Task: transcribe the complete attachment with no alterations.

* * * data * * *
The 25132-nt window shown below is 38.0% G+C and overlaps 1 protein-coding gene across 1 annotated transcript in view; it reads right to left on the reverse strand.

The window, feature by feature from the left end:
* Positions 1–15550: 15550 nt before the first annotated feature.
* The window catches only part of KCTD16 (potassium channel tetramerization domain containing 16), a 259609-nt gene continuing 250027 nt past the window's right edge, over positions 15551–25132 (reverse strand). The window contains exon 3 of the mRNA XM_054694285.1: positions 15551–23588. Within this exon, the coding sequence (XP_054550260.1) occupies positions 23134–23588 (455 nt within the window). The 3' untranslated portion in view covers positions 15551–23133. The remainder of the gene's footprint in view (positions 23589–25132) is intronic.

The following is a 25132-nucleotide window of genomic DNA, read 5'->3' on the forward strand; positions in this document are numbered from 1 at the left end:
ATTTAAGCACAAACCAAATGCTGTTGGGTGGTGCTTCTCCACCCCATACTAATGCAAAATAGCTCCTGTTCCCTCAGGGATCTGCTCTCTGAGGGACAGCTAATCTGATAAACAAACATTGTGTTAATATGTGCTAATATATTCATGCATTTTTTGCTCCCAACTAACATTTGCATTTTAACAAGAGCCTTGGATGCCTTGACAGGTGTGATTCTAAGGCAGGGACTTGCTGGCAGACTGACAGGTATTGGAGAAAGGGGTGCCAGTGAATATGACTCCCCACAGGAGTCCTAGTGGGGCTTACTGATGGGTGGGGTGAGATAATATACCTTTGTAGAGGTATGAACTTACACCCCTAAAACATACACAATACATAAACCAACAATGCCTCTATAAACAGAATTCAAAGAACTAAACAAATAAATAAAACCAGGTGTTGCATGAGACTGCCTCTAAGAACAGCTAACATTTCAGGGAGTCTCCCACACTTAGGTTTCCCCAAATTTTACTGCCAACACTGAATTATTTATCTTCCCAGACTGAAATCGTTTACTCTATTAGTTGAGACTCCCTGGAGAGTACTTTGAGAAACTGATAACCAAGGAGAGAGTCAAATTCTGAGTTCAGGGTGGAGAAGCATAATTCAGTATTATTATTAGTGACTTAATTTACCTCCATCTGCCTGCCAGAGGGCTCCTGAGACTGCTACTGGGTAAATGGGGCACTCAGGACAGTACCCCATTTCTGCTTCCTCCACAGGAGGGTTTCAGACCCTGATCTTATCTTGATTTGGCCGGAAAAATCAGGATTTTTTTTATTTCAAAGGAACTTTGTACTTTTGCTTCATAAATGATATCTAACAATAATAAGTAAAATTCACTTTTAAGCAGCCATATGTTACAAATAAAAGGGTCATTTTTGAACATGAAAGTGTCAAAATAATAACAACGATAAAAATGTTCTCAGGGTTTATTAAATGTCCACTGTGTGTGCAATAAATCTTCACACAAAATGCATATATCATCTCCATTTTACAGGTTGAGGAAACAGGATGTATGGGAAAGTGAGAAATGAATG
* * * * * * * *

The 25132-nt window shown below is 38.0% G+C and overlaps 1 protein-coding gene across 1 annotated transcript in view; it reads right to left on the reverse strand.

The window, feature by feature from the left end:
* Positions 1–15550: 15550 nt before the first annotated feature.
* The window catches only part of KCTD16 (potassium channel tetramerization domain containing 16), a 259609-nt gene continuing 250027 nt past the window's right edge, over positions 15551–25132 (reverse strand). The window contains exon 3 of the mRNA XM_054694285.1: positions 15551–23588. Within this exon, the coding sequence (XP_054550260.1) occupies positions 23134–23588 (455 nt within the window). The 3' untranslated portion in view covers positions 15551–23133. The remainder of the gene's footprint in view (positions 23589–25132) is intronic.

The following is a 25132-nucleotide window of genomic DNA, read 5'->3' on the forward strand; positions in this document are numbered from 1 at the left end:
ATTTAAGCACAAACCAAATGCTGTTGGGTGGTGCTTCTCCACCCCATACTAATGCAAAATAGCTCCTGTTCCCTCAGGGATCTGCTCTCTGAGGGACAGCTAATCTGATAAACAAACATTGTGTTAATATGTGCTAATATATTCATGCATTTTTTGCTCCCAACTAACATTTGCATTTTAACAAGAGCCTTGGATGCCTTGACAGGTGTGATTCTAAGGCAGGGACTTGCTGGCAGACTGACAGGTATTGGAGAAAGGGGTGCCAGTGAATATGACTCCCCACAGGAGTCCTAGTGGGGCTTACTGATGGGTGGGGTGAGATAATATACCTTTGTAGAGGTATGAACTTACACCCCTAAAACATACACAATACATAAACCAACAATGCCTCTATAAACAGAATTCAAAGAACTAAACAAATAAATAAAACCAGGTGTTGCATGAGACTGCCTCTAAGAACAGCTAACATTTCAGGGAGTCTCCCACACTTAGGTTTCCCCAAATTTTACTGCCAACACTGAATTATTTATCTTCCCAGACTGAAATCGTTTACTCTATTAGTTGAGACTCCCTGGAGAGTACTTTGAGAAACTGATAACCAAGGAGAGAGTCAAATTCTGAGTTCAGGGTGGAGAAGCATAATTCAGTATTATTATTAGTGACTTAATTTACCTCCATCTGCCTGCCAGAGGGCTCCTGAGACTGCTACTGGGTAAATGGGGCACTCAGGACAGTACCCCATTTCTGCTTCCTCCACAGGAGGGTTTCAGACCCTGATCTTATCTTGATTTGGCCGGAAAAATCAGGATTTTTTTTATTTCAAAGGAACTTTGTACTTTTGCTTCATAAATGATATCTAACAATAATAAGTAAAATTCACTTTTAAGCAGCCATATGTTACAAATAAAAGGGTCATTTTTGAACATGAAAGTGTCAAAATAATAACAACGATAAAAATGTTCTCAGGGTTTATTAAATGTCCACTGTGTGTGCAATAAATCTTCACACAAAATGCATATATCATCTCCATTTTACAGGTTGAGGAAACAGGATGTATGGGAAAGTGAGAAATGAATG